Sweden: The conference ‘Right! Freedom of Music & Speech’

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Sweden:


International conference on music, revolution and authors’ rights

How can we support authors and musicians in the face of censorship and repression? Are authors free to express their minds in our modern, digital world? And how is freedom of expression connected to authors’ rights?

The questions will be investigated at the international conference ‘Right! Freedom of Music & Speech’ held at Södra Teatern in Stockholm, Sweden, on 21 November 2011.

We want you to attend! Sign up at right11.se/rsvp.

The conference begins at 09:15 am and ends at 05:30 pm. Post conference mingle and bar until midnight. Detailed schedule at right11.se.

Free attendance but places are limited — sign up today! And read more about the programme below…
 

2011 has been a year of social uprising. From the Arab Spring to the summer riots in the UK and the Occupy Wall Street movement of the fall. What role did music play in all this?

With his song ‘Irhal’ (Leave), Ramy Essam created a soundtrack to the Egyptian revolution. On 21 November, Ramy Essam joins Right! Freedom of Music & Speech to talk about the dramatic days on Tahrir Square in February earlier this year.

On the same occasion Ramy Essam will also receive the Freemuse Award 2011 from the nonprofit organisation Freemuse. The Freemuse Award Committee wrote: “Ramy Essam played an important role during the Egyptian revolution and suffered severe beatings and torture as a consequence. He personifies the powerful role that music played in the Arab Spring.”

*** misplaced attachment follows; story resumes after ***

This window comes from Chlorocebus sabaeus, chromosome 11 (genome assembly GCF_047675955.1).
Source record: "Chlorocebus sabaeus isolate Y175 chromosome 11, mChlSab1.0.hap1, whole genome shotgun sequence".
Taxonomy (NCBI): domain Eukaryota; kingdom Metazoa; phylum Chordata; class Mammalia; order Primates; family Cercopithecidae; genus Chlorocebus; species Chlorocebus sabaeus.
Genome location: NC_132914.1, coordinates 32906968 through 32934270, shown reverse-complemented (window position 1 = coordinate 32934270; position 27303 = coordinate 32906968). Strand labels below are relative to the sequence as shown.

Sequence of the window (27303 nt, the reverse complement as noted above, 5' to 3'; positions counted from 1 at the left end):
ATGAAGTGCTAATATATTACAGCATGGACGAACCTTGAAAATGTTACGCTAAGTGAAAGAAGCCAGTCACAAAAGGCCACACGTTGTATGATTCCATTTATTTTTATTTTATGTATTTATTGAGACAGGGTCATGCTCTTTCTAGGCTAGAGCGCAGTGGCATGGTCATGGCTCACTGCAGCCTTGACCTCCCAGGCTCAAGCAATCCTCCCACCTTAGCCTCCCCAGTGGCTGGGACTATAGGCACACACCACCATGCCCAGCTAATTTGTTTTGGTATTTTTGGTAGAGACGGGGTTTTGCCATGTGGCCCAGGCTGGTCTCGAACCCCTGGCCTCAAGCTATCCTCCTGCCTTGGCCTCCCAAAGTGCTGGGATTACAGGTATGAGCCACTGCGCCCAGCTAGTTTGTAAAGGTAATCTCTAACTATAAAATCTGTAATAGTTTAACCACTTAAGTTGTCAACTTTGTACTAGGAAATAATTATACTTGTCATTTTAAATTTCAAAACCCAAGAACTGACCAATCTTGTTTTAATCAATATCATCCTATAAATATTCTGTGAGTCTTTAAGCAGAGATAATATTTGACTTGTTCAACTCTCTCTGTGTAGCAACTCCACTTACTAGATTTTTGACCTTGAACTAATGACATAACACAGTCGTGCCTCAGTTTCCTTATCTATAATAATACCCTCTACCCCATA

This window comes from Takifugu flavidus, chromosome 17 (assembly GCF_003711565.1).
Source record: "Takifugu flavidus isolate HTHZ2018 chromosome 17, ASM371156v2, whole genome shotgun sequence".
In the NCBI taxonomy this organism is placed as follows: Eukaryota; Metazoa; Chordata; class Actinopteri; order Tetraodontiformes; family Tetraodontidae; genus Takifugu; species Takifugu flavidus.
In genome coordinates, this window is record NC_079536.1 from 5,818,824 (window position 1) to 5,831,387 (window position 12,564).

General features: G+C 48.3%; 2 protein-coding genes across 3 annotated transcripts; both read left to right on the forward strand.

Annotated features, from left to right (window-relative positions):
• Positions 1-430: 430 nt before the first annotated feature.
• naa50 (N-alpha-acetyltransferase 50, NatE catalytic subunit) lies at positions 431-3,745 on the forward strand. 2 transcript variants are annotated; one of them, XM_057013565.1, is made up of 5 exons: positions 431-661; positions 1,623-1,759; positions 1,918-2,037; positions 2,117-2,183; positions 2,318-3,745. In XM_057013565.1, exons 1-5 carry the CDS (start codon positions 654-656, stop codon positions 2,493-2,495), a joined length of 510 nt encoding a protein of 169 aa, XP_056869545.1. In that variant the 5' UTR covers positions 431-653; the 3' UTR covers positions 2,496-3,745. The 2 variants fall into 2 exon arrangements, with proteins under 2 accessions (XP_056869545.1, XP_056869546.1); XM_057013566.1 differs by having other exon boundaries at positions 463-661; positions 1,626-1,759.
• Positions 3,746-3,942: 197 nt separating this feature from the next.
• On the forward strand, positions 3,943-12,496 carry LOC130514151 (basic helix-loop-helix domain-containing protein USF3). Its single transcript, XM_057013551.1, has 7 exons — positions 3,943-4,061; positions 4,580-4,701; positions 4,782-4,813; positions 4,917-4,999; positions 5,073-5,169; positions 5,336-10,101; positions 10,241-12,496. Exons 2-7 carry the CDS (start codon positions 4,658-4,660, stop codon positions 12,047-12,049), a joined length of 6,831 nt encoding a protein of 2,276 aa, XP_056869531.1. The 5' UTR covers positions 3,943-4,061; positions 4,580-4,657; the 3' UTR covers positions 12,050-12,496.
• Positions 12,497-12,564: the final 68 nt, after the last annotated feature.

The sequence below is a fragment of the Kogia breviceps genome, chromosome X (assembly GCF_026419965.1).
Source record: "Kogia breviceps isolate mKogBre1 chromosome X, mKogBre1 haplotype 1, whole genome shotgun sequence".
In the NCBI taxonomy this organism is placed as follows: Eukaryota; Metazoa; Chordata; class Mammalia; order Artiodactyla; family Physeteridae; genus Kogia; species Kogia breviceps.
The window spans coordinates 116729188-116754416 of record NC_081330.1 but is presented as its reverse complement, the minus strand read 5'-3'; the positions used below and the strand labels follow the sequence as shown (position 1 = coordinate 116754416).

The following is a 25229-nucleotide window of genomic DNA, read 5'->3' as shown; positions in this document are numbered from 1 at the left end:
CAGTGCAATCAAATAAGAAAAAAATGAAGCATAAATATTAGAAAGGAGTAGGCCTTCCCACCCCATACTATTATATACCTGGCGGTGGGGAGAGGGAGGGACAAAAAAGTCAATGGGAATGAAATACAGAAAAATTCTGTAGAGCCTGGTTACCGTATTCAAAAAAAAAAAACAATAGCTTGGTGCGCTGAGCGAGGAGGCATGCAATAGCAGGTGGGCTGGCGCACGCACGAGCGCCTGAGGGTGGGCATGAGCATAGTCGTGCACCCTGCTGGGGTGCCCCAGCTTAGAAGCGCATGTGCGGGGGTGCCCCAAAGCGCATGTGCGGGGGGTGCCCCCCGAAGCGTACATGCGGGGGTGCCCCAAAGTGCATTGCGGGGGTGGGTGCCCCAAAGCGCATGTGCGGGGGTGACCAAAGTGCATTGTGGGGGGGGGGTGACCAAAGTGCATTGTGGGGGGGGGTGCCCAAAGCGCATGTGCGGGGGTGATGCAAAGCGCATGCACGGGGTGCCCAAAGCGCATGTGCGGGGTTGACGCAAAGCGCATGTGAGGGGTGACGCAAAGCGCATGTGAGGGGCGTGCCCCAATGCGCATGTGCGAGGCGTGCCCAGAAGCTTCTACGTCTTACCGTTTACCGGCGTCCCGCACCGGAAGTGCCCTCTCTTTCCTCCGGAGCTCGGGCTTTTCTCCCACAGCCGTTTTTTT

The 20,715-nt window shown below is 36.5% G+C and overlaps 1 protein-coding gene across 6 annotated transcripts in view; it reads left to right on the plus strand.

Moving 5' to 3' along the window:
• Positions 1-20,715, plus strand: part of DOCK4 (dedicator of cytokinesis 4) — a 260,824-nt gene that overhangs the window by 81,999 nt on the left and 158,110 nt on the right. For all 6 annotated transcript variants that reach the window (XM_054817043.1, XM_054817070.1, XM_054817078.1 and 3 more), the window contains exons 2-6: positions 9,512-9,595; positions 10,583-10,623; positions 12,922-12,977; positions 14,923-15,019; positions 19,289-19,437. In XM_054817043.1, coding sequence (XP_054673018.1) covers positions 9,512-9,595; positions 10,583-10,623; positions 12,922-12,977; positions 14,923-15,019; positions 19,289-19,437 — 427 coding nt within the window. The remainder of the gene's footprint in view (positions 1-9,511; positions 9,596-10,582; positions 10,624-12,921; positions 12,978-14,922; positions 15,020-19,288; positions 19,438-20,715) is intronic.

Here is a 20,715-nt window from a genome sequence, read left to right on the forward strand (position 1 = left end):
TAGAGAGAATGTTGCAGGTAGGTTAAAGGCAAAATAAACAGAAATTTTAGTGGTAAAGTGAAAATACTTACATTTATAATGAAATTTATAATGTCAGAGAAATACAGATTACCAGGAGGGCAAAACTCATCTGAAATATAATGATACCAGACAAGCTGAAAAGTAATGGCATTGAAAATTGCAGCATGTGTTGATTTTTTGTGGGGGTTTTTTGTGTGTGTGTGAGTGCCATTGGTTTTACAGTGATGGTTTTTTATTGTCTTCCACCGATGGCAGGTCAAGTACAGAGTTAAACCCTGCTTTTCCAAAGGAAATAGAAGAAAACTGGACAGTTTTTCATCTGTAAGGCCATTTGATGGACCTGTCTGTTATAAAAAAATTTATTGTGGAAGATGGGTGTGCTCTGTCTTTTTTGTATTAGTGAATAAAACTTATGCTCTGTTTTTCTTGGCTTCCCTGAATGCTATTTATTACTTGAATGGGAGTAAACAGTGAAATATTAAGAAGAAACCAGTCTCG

The conference is organised by SKAP — The Swedish Society of Popular Music Composers. Below you can see a newsletter from SKAP:



Sweden


 

Skap

Right! Freedom of Music & Speech

 

 

Right!

Welcome to Södra Teatern, Stockholm, November 21st 

2011 has been a year of social uprising. From the Arab Spring to the summer riots in the UKand the Occupy Wall Street movement of the fall. What role did music play in all this?

"Right! Freedom of Music & Speech" is an international conference on music, revolution and authors’ rights. Arranged by SKAP – The Swedish Society of Popular Music Composers – the conference asks the following questions: How political is music in 2011? How can we support authors and musicians in the face of censorship and repression? Are authors free to express their minds in our modern, digital world? And how is freedom of expression connected to authors’ rights?

We want you to attend! Sign up at right11.se/rsvp.

The conference begins at 09:15 am and ends at 05:30 pm. Post conference mingle and bar until midnight. Detailed schedule at right11.se.

Free attendance but places are limited – sign up today! And read more about the program in this e-mail. 

Ramy Essam – The Voice of the Egyptian Revolution
With his song "Irhal" ("Leave"), Ramy Essam created a soundtrack to the Egyptian revolution. On November 21st, Ramy Essam joins "Right! Freedom of Music & Speech" to talk about the dramatic days on Tahrir Square in February earlier this year.

Ramy Essam will also receive the Freemuse Award from the nonprofit organization Freemuse. Freemuse advocates freedom of expression for musicians around the world. The Freemuse Award Committee: “Ramy Essam played an important role during the Egyptian revolution and suffered severe beatings and torture as a consequence. He personifies the powerful role that music played in the Arab Spring.”